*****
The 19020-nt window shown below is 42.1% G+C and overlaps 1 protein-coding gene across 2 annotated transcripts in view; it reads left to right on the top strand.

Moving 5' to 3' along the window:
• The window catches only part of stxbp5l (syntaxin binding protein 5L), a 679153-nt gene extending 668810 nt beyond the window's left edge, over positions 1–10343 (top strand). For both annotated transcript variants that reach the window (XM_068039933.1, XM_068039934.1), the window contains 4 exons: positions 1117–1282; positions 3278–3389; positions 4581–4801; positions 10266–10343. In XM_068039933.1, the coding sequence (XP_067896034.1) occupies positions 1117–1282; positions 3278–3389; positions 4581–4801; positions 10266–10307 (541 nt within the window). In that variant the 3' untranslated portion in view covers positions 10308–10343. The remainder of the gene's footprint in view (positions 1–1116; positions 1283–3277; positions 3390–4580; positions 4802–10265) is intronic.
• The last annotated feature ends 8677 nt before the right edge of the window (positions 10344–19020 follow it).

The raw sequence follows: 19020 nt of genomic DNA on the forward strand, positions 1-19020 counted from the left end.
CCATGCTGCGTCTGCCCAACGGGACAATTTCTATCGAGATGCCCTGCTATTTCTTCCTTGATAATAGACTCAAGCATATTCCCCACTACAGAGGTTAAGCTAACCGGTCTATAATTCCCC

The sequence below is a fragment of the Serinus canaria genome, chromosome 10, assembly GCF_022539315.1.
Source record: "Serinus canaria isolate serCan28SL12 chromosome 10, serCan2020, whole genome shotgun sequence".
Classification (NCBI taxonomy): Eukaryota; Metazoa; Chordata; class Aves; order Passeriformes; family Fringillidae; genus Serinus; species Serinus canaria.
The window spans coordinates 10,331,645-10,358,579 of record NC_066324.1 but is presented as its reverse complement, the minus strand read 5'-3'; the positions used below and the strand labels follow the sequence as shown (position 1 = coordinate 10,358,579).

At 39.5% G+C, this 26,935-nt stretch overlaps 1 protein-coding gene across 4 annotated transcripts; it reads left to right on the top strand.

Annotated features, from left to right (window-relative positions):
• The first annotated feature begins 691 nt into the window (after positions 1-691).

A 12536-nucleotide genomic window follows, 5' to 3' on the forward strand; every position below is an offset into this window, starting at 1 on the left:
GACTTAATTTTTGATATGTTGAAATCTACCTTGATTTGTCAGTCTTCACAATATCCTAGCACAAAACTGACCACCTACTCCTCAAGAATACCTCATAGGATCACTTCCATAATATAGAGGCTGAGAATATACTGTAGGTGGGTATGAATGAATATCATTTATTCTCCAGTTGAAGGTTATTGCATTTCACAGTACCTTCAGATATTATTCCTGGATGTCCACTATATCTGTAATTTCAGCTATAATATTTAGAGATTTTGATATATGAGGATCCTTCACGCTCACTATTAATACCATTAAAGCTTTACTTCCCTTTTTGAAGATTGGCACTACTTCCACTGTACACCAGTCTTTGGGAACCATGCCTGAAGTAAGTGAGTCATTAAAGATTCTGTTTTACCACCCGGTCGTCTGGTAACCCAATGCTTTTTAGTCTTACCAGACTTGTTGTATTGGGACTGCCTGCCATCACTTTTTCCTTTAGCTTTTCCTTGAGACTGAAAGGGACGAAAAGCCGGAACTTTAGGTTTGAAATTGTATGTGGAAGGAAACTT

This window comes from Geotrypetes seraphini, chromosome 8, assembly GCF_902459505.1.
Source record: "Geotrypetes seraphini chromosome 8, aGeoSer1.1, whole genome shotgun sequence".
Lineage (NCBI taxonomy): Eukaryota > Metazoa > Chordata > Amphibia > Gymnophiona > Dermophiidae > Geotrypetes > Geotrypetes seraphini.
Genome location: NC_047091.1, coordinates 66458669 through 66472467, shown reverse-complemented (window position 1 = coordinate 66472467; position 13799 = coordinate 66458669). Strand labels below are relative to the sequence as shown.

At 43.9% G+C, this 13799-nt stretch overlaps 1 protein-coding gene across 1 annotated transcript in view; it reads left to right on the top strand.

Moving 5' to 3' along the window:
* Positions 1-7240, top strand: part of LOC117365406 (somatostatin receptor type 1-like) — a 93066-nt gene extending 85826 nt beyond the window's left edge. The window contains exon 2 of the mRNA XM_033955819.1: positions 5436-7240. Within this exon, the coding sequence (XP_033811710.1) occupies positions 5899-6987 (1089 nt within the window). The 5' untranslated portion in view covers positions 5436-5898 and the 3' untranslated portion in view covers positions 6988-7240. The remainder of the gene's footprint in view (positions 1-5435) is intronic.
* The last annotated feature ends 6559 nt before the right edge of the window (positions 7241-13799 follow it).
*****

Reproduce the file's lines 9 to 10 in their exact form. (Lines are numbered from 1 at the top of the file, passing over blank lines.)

Classification (NCBI taxonomy): Eukaryota; Metazoa; Chordata; class Aves; order Passeriformes; family Fringillidae; genus Serinus; species Serinus canaria.
The window spans coordinates 10,331,645-10,358,579 of record NC_066324.1 but is presented as its reverse complement, the minus strand read 5'-3'; the positions used below and the strand labels follow the sequence as shown (position 1 = coordinate 10,358,579).